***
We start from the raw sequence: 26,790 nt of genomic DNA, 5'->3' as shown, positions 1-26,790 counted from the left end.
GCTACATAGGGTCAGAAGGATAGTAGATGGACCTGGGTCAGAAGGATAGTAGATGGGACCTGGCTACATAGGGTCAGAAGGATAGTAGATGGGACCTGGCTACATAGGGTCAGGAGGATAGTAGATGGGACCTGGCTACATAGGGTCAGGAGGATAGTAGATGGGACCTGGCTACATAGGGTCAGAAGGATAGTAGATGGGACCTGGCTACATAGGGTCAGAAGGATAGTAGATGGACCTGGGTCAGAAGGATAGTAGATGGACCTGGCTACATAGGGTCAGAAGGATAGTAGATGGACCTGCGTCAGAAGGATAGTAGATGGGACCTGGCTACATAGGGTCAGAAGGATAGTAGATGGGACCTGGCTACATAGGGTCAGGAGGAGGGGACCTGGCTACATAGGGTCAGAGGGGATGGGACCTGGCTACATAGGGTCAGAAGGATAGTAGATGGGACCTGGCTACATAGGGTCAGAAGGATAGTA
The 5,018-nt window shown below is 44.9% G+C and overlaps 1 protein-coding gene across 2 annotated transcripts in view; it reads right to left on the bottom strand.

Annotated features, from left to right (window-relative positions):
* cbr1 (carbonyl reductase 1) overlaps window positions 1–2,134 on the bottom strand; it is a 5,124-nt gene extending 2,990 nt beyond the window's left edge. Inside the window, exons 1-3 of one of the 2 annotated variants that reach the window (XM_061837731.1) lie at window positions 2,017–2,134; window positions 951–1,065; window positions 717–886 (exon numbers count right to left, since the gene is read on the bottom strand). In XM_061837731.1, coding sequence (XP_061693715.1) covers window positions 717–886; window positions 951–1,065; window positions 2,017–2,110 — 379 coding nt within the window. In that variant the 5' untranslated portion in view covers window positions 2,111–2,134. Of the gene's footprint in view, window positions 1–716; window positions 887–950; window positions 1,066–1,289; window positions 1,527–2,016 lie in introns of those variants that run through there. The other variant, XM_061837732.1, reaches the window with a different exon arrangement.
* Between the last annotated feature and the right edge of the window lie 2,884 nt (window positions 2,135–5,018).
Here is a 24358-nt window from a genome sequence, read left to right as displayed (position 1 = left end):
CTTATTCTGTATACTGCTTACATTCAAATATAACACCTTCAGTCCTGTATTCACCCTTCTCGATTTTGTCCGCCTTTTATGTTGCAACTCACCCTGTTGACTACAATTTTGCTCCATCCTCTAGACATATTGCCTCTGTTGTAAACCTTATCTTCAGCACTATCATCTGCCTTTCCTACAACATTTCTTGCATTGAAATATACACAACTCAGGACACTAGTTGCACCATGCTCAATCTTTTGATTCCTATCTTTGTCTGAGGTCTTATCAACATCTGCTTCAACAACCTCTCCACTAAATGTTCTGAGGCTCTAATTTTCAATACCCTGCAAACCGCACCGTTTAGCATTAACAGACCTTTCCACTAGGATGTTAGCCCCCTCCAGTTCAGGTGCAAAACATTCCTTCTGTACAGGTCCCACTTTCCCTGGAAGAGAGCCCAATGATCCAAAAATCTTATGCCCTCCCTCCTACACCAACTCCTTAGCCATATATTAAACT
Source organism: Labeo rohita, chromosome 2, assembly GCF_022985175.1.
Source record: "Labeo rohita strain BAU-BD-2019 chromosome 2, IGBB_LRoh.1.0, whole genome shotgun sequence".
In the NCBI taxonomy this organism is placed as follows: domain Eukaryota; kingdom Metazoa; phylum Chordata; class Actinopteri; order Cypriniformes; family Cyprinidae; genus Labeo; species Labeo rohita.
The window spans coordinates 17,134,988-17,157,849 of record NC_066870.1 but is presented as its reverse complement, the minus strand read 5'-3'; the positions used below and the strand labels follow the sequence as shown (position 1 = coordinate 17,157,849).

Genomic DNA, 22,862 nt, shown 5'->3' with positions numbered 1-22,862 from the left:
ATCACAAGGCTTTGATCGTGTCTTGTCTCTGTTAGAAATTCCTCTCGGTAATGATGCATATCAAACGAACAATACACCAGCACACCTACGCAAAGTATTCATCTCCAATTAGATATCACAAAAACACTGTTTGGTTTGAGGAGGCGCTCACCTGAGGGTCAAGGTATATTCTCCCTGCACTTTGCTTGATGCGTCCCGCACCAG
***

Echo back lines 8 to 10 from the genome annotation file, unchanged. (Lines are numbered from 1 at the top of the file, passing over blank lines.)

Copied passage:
CTTATTCTGTATACTGCTTACATTCAAATATAACACCTTCAGTCCTGTATTCACCCTTCTCGATTTTGTCCGCCTTTTATGTTGCAACTCACCCTGTTGACTACAATTTTGCTCCATCCTCTAGACATATTGCCTCTGTTGTAAACCTTATCTTCAGCACTATCATCTGCCTTTCCTACAACATTTCTTGCATTGAAATATACACAACTCAGGACACTAGTTGCACCATGCTCAATCTTTTGATTCCTATCTTTGTCTGAGGTCTTATCAACATCTGCTTCAACAACCTCTCCACTAAATGTTCTGAGGCTCTAATTTTCAATACCCTGCAAACCGCACCGTTTAGCATTAACAGACCTTTCCACTAGGATGTTAGCCCCCTCCAGTTCAGGTGCAAAACATTCCTTCTGTACAGGTCCCACTTTCCCTGGAAGAGAGCCCAATGATCCAAAAATCTTATGCCCTCCCTCCTACACCAACTCCTTAGCCATATATTAAACT
Source organism: Labeo rohita, chromosome 2, assembly GCF_022985175.1.
Source record: "Labeo rohita strain BAU-BD-2019 chromosome 2, IGBB_LRoh.1.0, whole genome shotgun sequence".